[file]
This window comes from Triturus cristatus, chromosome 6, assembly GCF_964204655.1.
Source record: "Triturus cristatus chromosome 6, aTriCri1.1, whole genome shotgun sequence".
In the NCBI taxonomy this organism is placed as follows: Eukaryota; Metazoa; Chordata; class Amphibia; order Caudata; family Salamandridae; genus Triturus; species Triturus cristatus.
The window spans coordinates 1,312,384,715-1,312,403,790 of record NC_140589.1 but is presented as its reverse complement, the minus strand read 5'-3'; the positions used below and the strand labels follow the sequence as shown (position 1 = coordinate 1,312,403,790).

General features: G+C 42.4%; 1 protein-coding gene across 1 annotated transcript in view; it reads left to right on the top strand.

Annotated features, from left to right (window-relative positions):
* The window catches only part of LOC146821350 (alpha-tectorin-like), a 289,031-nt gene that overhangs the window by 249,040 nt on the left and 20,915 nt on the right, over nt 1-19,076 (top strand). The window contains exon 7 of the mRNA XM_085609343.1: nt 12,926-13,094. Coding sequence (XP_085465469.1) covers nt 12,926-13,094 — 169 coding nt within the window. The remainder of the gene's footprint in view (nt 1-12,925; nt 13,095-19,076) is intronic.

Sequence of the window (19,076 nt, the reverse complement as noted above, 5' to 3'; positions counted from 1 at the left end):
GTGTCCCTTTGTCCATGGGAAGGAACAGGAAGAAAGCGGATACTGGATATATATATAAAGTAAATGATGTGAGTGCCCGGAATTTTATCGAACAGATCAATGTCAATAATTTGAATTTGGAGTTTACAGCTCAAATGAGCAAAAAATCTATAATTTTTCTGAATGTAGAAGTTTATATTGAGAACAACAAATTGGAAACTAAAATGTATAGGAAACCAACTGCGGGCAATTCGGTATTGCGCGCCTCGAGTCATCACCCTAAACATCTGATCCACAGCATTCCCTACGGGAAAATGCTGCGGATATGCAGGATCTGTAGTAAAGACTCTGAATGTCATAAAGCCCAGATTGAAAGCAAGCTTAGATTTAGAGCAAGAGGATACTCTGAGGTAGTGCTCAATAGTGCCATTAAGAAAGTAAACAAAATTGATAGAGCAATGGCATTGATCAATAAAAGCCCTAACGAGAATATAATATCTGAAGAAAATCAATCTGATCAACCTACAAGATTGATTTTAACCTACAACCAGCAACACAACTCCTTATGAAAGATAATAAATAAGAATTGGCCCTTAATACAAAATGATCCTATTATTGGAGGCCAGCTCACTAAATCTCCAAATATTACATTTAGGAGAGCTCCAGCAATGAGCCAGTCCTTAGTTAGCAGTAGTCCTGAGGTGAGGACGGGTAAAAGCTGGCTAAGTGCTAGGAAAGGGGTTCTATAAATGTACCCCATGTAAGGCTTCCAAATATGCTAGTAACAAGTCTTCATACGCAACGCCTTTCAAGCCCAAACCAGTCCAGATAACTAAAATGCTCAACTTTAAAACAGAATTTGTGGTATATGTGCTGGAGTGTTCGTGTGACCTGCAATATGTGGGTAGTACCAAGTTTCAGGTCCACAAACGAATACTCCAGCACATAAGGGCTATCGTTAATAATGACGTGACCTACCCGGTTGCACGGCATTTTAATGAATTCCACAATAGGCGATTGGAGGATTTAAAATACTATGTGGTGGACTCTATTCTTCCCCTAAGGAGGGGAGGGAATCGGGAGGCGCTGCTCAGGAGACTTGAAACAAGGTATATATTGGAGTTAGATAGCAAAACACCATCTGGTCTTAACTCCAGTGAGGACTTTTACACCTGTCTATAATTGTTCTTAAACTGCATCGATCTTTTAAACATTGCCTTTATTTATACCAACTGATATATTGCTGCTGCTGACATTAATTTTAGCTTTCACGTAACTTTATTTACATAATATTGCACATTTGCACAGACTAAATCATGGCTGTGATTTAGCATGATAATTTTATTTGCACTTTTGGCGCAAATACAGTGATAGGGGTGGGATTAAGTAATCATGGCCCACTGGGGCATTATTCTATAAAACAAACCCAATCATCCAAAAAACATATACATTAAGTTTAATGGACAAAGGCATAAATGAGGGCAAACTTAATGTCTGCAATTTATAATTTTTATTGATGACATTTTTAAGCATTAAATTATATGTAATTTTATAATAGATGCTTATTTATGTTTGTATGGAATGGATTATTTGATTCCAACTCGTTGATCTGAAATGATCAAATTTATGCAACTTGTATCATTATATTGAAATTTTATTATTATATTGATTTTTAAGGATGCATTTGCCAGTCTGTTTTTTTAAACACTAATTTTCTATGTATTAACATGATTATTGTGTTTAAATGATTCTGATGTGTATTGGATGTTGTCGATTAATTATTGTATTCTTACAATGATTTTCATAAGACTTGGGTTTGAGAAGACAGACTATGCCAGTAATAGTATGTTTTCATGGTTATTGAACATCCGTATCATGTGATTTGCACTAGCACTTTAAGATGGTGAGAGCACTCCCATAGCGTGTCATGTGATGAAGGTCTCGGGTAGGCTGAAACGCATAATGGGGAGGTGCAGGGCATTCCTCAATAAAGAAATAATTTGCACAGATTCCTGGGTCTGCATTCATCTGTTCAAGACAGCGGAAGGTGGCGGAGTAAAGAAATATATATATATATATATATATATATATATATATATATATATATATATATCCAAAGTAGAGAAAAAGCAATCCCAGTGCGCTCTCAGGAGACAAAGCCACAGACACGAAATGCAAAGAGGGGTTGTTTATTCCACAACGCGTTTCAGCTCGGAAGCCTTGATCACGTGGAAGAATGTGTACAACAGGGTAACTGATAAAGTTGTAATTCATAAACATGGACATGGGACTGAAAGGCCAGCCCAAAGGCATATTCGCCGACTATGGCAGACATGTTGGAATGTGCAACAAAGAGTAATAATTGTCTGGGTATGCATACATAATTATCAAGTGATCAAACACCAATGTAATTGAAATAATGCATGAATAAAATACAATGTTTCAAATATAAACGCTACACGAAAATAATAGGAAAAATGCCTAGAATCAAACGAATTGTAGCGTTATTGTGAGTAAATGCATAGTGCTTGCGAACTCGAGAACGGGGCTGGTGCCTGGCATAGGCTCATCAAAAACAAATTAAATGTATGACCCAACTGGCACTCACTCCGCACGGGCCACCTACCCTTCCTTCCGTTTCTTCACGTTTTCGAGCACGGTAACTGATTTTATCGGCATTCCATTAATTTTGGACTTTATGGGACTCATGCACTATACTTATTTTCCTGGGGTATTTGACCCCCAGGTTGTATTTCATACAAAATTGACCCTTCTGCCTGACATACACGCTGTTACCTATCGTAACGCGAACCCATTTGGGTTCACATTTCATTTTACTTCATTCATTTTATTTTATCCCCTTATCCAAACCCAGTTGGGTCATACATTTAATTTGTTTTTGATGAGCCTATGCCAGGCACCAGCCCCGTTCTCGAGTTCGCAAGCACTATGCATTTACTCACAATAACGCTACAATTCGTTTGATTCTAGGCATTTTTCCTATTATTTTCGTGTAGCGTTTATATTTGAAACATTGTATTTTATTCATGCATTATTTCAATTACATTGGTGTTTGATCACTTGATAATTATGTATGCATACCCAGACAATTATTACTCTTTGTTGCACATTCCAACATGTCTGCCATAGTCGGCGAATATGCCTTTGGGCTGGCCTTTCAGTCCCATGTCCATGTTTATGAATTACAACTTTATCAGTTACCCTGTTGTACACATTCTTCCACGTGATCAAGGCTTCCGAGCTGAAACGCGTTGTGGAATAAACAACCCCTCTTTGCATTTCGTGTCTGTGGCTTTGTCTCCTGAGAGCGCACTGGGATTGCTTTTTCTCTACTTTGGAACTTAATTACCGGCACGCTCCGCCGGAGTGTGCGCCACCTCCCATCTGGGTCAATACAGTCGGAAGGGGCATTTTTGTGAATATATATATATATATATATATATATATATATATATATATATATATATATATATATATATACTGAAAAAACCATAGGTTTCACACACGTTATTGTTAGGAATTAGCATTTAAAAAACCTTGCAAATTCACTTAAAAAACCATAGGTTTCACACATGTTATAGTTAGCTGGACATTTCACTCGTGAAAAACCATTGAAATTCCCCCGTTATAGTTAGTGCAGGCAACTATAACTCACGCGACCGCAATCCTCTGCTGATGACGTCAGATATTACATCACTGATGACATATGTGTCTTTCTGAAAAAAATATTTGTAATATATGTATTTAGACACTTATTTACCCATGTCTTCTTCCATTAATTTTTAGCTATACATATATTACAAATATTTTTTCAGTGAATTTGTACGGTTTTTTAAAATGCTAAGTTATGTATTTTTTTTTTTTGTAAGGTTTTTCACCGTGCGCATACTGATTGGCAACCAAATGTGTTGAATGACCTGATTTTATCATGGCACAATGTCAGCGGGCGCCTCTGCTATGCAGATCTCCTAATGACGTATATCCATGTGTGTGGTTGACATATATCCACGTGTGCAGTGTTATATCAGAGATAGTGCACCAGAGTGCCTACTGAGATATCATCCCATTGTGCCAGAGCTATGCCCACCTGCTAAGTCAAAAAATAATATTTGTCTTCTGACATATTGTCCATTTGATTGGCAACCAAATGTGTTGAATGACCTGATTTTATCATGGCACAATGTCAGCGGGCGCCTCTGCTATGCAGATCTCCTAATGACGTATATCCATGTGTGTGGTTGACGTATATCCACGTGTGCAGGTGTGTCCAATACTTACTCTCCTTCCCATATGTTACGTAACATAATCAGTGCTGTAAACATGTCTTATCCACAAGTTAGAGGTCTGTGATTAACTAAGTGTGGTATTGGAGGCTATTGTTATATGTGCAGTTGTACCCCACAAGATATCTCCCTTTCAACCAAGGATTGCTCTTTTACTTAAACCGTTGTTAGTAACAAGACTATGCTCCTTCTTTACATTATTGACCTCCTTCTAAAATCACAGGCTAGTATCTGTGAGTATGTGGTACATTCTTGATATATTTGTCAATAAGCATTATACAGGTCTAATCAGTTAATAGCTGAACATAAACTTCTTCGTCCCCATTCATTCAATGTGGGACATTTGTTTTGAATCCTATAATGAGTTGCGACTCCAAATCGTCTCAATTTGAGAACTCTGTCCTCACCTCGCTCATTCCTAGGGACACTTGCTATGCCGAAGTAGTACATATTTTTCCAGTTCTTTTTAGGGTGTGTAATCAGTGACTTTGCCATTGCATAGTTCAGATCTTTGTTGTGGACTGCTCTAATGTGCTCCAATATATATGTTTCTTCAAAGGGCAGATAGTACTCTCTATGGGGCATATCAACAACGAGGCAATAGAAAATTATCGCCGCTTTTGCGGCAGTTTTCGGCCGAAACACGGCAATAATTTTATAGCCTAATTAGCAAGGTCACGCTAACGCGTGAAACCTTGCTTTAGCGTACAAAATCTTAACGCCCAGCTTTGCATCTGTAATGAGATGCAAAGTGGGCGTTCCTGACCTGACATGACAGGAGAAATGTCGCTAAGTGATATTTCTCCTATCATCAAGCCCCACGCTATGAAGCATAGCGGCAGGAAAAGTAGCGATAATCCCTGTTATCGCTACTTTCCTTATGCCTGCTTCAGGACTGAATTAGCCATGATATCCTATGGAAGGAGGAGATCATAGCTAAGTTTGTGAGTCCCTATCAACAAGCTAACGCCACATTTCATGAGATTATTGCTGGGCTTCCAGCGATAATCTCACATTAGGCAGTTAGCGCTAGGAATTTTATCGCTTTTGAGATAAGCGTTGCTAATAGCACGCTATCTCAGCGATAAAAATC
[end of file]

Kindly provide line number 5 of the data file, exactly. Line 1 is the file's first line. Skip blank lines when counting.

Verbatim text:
General features: G+C 42.4%; 1 protein-coding gene across 1 annotated transcript in view; it reads left to right on the top strand.